The simplest green energy definition would be energy produced from energy sources that are environmentally more friendly (or “greener”) compared to fossil fuels (coal, oil, and natural gas). Green energy therefore includes all renewable energy sources (solar, wind, geothermal, biofuels, hydropower), and by definition should also include nuclear energy though there are many environmentalists who oppose the idea of talking about nuclear energy as the green energy because of the nuclear waste issue, and its harmful environmental effects.

Green energy term was coined to separate highly polluting fossil fuels from other less polluting, environmentally friendlier energy options such as renewable energy sources. Climate change has become a global threat, and world needs to find cleaner (less emitting) energy options, and thus the importance of green energy keeps growing.

Green energy is still not powerful enough to compete with fossil fuels. This is mostly because green energy is still significantly more expensive energy option compared to fossil fuels, and thus many countries, especially developing ones, rather stick with cheaper fossil fuels such as coal.

It also has to be said that term green energy doesn’t include only renewable energy sources but can in more broader term also include the conservation of energy (for instance a green energy example is also a building constructed in a way that it keeps itself cool in the daytime and heated in the night through its architectural design instead of relying on air-conditioning or a heating system).

The promotion of green energy does not only include using more renewable energy sources in years to come but also to make currently dominant fossil fuels energy technologies more greener and less polluting (such as clean coal technologies).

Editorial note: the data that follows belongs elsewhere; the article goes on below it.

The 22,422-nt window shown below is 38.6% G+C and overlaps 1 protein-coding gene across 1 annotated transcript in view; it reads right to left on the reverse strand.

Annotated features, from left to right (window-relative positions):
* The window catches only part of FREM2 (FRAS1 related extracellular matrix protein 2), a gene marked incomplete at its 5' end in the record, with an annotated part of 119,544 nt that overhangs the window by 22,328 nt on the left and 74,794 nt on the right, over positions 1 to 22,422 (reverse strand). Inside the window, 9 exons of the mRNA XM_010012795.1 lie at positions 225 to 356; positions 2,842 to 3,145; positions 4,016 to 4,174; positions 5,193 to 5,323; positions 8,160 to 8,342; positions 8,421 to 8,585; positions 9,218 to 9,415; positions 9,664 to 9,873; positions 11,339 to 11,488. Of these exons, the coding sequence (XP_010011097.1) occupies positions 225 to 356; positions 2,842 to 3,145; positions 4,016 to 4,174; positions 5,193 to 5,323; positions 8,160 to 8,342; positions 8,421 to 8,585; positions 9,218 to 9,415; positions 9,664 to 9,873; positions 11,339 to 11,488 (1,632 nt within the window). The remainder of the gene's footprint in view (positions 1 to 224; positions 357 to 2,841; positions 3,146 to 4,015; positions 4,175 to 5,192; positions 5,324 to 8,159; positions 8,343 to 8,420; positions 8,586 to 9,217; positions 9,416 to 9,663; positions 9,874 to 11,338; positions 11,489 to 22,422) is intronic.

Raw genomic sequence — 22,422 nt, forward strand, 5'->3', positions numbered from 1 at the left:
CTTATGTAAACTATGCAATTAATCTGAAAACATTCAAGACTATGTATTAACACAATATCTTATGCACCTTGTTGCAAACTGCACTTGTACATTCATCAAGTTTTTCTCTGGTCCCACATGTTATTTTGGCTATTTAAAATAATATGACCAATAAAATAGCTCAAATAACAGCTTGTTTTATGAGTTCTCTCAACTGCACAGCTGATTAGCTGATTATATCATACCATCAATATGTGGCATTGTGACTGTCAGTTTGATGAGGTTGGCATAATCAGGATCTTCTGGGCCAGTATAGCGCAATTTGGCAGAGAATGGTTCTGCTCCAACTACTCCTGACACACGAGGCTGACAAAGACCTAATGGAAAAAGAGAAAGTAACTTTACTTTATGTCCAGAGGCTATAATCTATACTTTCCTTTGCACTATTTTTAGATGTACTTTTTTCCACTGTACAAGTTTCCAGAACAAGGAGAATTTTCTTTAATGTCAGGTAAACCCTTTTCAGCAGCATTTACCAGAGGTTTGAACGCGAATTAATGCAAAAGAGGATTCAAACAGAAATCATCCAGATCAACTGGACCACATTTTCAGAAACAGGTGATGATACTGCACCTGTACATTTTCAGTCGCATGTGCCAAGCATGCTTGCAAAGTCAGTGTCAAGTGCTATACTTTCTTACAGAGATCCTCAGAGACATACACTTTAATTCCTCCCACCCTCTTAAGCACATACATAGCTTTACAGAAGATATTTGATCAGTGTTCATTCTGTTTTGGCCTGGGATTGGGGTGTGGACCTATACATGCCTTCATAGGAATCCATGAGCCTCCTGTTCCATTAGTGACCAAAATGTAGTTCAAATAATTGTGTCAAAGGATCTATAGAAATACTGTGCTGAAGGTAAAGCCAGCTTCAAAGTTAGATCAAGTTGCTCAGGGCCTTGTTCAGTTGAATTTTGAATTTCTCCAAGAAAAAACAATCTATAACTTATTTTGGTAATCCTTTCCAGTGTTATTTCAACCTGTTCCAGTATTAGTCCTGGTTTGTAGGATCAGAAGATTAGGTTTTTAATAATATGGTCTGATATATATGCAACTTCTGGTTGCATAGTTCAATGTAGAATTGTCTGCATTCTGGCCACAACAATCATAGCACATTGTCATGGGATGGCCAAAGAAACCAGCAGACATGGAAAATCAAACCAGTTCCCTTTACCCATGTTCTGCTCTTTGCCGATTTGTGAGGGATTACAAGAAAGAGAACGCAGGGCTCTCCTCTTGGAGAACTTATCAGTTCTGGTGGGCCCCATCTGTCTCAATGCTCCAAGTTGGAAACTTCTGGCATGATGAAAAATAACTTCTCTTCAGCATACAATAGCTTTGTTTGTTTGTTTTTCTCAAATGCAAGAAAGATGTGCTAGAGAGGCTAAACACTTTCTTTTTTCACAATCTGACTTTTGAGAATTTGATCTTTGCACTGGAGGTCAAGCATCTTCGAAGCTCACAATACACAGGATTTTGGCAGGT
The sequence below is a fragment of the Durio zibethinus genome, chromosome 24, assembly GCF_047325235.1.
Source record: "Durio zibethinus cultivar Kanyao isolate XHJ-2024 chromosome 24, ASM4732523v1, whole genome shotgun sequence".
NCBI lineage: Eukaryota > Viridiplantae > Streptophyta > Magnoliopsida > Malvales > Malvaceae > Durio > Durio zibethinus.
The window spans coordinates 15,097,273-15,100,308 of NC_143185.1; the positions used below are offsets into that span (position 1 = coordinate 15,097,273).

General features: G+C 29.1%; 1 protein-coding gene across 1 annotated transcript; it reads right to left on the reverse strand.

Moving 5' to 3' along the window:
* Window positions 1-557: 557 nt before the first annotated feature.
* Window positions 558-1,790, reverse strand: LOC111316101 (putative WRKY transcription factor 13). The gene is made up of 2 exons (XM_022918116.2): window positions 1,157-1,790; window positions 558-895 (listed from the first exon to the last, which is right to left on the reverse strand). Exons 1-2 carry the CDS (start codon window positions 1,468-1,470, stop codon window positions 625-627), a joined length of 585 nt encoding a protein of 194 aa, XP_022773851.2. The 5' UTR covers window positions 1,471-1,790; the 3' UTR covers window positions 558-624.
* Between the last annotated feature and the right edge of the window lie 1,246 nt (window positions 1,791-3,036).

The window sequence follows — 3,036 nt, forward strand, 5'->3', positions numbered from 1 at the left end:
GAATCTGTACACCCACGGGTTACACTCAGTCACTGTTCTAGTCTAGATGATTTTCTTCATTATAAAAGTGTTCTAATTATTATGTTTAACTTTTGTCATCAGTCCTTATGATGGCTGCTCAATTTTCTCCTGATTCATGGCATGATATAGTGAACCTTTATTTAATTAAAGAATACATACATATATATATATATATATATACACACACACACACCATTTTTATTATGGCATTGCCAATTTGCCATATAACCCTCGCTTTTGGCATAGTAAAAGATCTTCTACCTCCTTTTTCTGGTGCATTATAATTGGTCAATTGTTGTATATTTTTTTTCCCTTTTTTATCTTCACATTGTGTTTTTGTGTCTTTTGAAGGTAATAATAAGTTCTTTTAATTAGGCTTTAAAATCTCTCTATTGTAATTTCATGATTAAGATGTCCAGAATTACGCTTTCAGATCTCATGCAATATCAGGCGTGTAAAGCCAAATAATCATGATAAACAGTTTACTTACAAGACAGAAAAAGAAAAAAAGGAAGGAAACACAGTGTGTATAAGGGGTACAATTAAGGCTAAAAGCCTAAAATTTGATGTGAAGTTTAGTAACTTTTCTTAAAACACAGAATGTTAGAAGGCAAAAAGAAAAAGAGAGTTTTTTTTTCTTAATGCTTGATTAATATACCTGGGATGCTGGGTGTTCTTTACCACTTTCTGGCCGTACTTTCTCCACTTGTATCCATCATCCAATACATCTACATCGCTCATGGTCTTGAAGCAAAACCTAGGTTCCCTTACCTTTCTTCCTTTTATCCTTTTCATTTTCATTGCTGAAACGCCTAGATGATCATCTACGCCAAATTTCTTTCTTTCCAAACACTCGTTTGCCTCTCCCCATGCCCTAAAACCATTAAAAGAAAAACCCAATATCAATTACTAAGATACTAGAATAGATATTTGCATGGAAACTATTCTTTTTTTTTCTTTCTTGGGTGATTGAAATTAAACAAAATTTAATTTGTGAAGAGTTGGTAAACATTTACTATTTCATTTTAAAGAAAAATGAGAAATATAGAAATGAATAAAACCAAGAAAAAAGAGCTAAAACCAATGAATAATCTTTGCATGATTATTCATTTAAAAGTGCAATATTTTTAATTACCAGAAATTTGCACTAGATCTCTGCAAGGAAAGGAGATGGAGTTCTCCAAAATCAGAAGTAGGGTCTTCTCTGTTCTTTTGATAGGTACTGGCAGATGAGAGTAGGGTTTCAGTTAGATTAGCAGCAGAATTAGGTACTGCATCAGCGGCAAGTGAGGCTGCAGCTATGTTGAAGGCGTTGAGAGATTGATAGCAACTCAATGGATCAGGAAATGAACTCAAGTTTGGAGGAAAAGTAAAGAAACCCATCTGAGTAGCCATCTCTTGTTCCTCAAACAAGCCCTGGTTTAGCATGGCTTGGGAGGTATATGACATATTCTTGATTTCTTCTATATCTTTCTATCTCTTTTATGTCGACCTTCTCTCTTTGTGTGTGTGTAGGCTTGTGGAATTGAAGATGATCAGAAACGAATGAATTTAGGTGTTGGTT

Term green energy is sometimes identified with the term sustainable energy but this is not entirely correct because sustainable energy also includes technologies that improve energy efficiency. Green energy doesn’t refer to efficiency of renewable energy sources but is only interested in their positive environmental impact (compared to fossil fuels).

Posted byNed Haluzan

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Solar energy vs fossil fuels

Many people wonder how come we still so heavily rely on fossil fuels when we could use free, environmentally friendly, and almost unlimited solar energy to satisfy our energy needs. The answer is quite simple, fossil fuels are still considerably cheaper energy option compared to solar energy, and energy consumers are still not ready to pay higher prices, even if this means reduced environmental damage. Also, fossil fuels technologies have far better efficiency compared to currently available solar power technologies.

Solar energy industry still searches for its holy grail in form of cheap and efficient solar panels. There are many ongoing researches that offer some interesting solutions, but none of these solutions have the sufficient commercial component that would make it economically viable, and thus competitive with fossil fuels.

Standard solar panels installed on a house may convert only up to 15% of the sun’s rays, meaning that large potion of solar energy remains untapped and instead becomes waste heat. Even the most efficient solar panels available on the market today have efficiency of only 22%.

Scientists use different approaches in their research of efficient and inexpensive solar photovoltaic panels. Some believe the key may lie in complex nanomaterials and semiconductors, while others focus on the process itself, not giving total attention to materials used in process.

How difficult it is to improve efficiency of solar panels with currently available technologies? Many energy experts will tell you that improving efficiency of solar panels by only 5% would be a massive achievement, and this certainly answers the above question.